Academics, a gas industry representative, a climate change adviser, a peer and a regulator will be giving evidence to the parliamentary inquiry on the environmental risks of fracking. Our report on the inquiry
- Tom Burke, E3G
- Professor Paul Stevens, Chatham House
- Dr John Broderick, Tyndall Manchester
- Dr Tony Grayling and Mark Ellis Jones, Environment Agency
- Jane Burston, Centre for Carbon Measurement, National Physical Laboratory
- Lord Smith, Task Force on Shale Gas
- Steve Thompsett, UK Onshore Oil & Gas
Visiting professor and Imperial and University Colleges, London, member of the External Review Committee of Shell and Sustainable Sourcing Advisory Board of Unilever, Trustee of the Black-E Community Arts Project.
Professor Paul Stevens
Professor emeritus at the University of Dundee and visiting professor at University College, London (Australia).
Former Professor of Petroleum Policy and Economics at the Centre of Energy, Petroleum and Mineral Law and Policy at the University of Dundee, a chair created by BP. In March 2009 he was presented with the OPEC Award in recognition of his work in oil and energy research.
Dr John Broderick
Knowledge Exchange Fellow at Tyndall Manchester, a partner of the Centre for Climate Change Research at Manchester University. As a researcher at the Tyndall Centre, he specialised in emissions accounting and carbon trading. With Professor Kevin Anderson he was commissioned by the European Parliament to review the low carbon credentials of unconventional gas.
He now works on climate policy with organisations outside academia. Recently he has worked with the Welsh Assembly Government, The Co-operative Group and Friends of the Earth. His current project is with Electricity North West on a number of Low Carbon Network Fund projects to understand the ways in which electrification can contribute to avoiding dangerous climate change.
Dr Tony Grayling
Previously head of climate change and communities and head of environmental policy at the EA. Worked as a special adviser to the Secretary of State for Environment, Food and Rural Affairs and the Minister for Transport and as a research fellow and associate director at the think-tank the Institute of Public Policy Research. Also a researcher for two Labour MPs and a policy officer for the Labour Party.
Formerly the EA’s onshore oil and gas programme executive and manager of programmes on hydropower, renewable energy and climate change adaptation. Before joining the EA, he worked for charities and third sector organisations, including the National Trust.
Head of Centre for Carbon Measurement, National Physical Laboratory since 2011. Projects include an initiative to measure methane emissions from industrial sites, including fracking rigs. Cuadrilla Resources is a partner in the project. She is also a non-executive director of the Sandbag Climate Campaign, an organisation focussed on emissions trading.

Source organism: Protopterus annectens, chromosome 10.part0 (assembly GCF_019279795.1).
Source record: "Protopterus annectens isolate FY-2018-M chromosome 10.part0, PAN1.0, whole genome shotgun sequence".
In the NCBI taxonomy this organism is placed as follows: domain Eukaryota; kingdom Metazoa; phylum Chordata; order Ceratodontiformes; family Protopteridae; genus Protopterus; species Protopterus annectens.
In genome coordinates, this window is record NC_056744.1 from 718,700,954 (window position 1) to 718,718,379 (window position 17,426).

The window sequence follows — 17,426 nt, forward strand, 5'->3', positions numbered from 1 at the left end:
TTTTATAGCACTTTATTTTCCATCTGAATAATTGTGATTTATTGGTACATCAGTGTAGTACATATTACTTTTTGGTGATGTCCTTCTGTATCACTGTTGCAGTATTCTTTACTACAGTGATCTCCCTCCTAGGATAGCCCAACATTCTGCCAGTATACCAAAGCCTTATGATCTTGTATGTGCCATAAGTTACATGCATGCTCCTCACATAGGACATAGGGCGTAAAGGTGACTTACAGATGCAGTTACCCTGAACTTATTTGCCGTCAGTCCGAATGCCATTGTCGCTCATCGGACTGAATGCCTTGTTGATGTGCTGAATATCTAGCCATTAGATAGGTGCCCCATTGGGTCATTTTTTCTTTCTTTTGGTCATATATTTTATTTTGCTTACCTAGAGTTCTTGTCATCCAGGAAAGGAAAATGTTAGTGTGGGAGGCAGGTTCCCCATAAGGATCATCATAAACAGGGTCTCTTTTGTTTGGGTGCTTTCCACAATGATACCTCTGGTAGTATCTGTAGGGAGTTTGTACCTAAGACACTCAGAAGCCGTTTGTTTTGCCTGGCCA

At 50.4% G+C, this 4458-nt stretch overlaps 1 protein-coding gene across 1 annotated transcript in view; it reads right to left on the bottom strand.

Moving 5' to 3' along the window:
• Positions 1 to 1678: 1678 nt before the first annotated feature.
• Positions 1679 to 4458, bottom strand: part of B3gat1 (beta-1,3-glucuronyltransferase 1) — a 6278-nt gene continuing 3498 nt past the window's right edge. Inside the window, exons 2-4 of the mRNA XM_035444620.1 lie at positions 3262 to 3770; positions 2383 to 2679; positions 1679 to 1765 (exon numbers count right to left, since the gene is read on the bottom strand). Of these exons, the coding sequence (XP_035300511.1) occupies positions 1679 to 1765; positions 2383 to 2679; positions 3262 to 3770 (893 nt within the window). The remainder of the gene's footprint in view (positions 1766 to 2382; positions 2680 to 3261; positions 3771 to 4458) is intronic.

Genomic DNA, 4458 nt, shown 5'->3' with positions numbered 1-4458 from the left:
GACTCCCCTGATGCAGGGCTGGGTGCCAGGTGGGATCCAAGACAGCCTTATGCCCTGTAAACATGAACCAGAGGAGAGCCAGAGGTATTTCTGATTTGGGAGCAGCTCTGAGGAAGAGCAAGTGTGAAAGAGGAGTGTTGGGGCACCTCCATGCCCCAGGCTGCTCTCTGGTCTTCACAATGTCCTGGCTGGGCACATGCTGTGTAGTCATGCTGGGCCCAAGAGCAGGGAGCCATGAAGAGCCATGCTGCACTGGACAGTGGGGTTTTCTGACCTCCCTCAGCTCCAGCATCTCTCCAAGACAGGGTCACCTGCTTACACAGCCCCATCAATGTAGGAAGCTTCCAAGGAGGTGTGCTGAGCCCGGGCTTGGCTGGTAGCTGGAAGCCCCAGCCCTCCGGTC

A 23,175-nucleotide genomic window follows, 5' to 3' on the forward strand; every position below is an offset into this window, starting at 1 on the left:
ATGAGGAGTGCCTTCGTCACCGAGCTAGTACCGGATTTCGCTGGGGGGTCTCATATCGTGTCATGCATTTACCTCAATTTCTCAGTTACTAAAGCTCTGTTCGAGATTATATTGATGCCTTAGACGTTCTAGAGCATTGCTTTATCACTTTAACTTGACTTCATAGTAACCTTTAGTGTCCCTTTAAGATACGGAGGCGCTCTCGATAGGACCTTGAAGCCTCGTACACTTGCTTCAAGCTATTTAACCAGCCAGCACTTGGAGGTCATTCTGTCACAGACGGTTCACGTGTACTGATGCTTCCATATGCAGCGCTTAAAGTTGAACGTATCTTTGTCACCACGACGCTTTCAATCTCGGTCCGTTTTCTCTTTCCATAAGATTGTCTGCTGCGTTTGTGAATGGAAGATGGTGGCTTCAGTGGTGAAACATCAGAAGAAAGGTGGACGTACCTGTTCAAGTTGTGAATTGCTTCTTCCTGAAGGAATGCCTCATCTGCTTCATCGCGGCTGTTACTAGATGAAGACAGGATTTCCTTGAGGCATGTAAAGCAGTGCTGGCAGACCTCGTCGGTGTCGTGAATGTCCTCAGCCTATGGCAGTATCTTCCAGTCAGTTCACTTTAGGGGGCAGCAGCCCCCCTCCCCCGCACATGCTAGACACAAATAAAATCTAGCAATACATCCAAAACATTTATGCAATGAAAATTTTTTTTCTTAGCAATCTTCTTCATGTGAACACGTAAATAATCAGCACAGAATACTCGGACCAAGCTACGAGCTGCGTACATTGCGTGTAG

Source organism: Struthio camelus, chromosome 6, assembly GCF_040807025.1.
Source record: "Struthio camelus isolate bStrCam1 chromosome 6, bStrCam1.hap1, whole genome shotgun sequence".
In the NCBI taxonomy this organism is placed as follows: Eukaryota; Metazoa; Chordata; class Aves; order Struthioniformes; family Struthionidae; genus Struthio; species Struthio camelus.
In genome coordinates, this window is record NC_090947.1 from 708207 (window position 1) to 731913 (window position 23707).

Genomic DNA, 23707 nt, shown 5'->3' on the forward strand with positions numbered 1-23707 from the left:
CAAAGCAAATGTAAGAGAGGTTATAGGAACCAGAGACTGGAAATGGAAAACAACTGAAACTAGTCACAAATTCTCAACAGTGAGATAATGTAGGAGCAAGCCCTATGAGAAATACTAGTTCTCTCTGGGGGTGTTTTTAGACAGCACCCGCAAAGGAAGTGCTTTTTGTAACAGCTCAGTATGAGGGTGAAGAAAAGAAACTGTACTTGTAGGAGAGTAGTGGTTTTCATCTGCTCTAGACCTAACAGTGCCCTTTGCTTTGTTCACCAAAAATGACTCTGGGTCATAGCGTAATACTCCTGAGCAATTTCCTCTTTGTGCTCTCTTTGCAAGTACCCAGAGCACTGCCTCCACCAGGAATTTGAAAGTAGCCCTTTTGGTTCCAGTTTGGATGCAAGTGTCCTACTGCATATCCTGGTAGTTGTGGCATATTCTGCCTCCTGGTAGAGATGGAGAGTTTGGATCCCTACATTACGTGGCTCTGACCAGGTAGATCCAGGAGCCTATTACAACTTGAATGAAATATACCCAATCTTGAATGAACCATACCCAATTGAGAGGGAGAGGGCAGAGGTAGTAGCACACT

Formerly co-founded the carbon offsetting social enterprise, Carbon Retirement, for which she was named as one of Management Today’s 35 high-flying women under 35 and as Square Mile magazine’s Social Entrepreneur of the Year. Also worked as consultant on climate change policy for organisations including Transport for London and the Mayor of London’s office. 2009 British Council Climate Ambassador.
Lord Chris Smith
Founding chair of Task Force on Shale Gas, the industry-funded group which aims (in its words) “to provide a transparent, trusted, independent and impartial platform for public scrutiny, discussion and information about shale gas”.
Also a non-affiliated member of the House of Lords and Chair of the Advertising Standards Authority. Formerly Chair of the Environment Agency, Secretary of State for Culture Media and Sport and MP for Islington South and Finsbury.
Formerly Director of Water and Energy Environment for Capita, the outsourcing and professional services company, and Head of Climate Resilience and Adaptation at the international engineering, architecture and construction firm, Jacobs. While at Jacobs, he was seconded to the Department of Energy and Climate Change to work on policy development for licensing exploration and development. He also spent six years at the Environment Agency.
The committee sessions start at 10.15am and 2.15pm.
Members of the Environmental Audit Committee
[Updated on 7/1/15 to include Dr Tony Grayling and Mark Ellis-Jones, whose names were released on that date, and on 8/1/15 to change “climate change campaigner” to “climate change adviser” in the first paragraph]